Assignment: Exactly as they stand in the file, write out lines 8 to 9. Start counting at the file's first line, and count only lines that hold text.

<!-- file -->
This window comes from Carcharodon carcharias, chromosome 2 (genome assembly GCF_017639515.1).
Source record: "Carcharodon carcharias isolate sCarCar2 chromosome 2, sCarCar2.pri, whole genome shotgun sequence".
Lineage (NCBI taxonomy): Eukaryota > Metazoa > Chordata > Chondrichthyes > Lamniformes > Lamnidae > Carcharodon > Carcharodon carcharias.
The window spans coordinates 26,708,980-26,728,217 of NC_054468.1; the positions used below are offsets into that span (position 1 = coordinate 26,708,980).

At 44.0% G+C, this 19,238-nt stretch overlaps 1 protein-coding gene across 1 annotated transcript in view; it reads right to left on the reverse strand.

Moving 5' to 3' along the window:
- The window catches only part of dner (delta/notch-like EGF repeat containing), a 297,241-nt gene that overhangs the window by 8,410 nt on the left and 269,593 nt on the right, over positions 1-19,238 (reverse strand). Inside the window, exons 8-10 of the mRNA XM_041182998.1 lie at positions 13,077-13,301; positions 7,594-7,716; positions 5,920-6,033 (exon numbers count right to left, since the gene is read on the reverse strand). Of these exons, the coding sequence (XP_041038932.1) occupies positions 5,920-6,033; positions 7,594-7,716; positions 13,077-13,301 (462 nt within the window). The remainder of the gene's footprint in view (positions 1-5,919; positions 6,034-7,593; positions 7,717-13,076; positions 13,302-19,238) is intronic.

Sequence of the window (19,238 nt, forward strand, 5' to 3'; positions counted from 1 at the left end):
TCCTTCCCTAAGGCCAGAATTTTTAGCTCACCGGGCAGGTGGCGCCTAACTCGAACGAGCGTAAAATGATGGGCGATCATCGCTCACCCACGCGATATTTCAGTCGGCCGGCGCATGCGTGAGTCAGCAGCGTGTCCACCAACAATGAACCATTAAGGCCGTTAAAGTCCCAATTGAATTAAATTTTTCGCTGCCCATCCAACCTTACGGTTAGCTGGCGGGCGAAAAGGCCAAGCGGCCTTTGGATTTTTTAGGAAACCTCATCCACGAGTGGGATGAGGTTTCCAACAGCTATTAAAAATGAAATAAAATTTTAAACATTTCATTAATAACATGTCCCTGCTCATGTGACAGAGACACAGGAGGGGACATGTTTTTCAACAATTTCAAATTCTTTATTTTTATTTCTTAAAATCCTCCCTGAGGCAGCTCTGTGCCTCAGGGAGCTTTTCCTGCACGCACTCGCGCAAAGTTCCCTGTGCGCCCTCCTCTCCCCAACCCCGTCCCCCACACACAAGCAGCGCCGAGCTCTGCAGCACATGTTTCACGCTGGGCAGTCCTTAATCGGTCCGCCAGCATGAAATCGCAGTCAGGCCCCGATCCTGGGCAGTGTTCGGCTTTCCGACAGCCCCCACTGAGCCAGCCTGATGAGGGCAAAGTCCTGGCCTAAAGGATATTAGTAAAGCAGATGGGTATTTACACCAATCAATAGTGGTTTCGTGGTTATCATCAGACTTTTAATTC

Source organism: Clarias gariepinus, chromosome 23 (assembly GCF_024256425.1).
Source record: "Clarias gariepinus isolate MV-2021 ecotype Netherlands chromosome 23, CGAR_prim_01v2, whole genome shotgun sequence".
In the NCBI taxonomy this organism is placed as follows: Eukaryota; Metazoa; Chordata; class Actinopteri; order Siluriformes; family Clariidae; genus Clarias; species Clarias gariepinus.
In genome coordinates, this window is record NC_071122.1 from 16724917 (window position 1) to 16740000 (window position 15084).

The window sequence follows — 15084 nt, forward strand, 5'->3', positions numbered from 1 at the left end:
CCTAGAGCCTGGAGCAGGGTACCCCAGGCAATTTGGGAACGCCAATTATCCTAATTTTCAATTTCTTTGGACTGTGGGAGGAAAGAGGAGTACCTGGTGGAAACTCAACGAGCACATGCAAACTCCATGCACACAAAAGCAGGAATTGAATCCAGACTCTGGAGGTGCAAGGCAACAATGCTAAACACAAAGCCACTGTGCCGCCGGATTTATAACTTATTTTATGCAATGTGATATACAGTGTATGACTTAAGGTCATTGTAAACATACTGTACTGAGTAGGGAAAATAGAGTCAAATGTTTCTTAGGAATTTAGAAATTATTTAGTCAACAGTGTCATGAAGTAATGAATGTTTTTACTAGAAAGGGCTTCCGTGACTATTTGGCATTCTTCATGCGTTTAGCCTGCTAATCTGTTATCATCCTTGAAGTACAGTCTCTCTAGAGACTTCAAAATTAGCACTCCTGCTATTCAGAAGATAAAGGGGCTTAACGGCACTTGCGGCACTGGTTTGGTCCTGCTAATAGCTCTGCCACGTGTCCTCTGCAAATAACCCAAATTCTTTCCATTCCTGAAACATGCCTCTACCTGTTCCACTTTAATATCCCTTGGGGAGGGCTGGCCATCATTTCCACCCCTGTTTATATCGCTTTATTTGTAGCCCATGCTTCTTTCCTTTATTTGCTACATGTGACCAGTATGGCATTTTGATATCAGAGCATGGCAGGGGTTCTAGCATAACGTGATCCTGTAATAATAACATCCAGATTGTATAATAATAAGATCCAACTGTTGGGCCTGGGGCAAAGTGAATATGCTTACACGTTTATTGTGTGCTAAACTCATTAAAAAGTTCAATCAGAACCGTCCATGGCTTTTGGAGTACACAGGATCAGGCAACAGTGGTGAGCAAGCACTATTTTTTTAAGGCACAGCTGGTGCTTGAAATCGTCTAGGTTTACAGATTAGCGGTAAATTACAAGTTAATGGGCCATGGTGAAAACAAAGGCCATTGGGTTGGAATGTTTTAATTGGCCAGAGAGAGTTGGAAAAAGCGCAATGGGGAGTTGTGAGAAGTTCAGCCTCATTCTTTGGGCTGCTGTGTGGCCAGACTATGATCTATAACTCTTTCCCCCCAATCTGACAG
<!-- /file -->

Sequence of the window (19,238 nt, forward strand, 5' to 3'; positions counted from 1 at the left end):
TCCTTCCCTAAGGCCAGAATTTTTAGCTCACCGGGCAGGTGGCGCCTAACTCGAACGAGCGTAAAATGATGGGCGATCATCGCTCACCCACGCGATATTTCAGTCGGCCGGCGCATGCGTGAGTCAGCAGCGTGTCCACCAACAATGAACCATTAAGGCCGTTAAAGTCCCAATTGAATTAAATTTTTCGCTGCCCATCCAACCTTACGGTTAGCTGGCGGGCGAAAAGGCCAAGCGGCCTTTGGATTTTTTAGGAAACCTCATCCACGAGTGGGATGAGGTTTCCAACAGCTATTAAAAATGAAATAAAATTTTAAACATTTCATTAATAACATGTCCCTGCTCATGTGACAGAGACACAGGAGGGGACATGTTTTTCAACAATTTCAAATTCTTTATTTTTATTTCTTAAAATCCTCCCTGAGGCAGCTCTGTGCCTCAGGGAGCTTTTCCTGCACGCACTCGCGCAAAGTTCCCTGTGCGCCCTCCTCTCCCCAACCCCGTCCCCCACACACAAGCAGCGCCGAGCTCTGCAGCACATGTTTCACGCTGGGCAGTCCTTAATCGGTCCGCCAGCATGAAATCGCAGTCAGGCCCCGATCCTGGGCAGTGTTCGGCTTTCCGACAGCCCCCACTGAGCCAGCCTGATGAGGGCAAAGTCCTGGCCTAAAGGATATTAGTAAAGCAGATGGGTATTTACACCAATCAATAGTGGTTTCGTGGTTATCATCAGACTTTTAATTC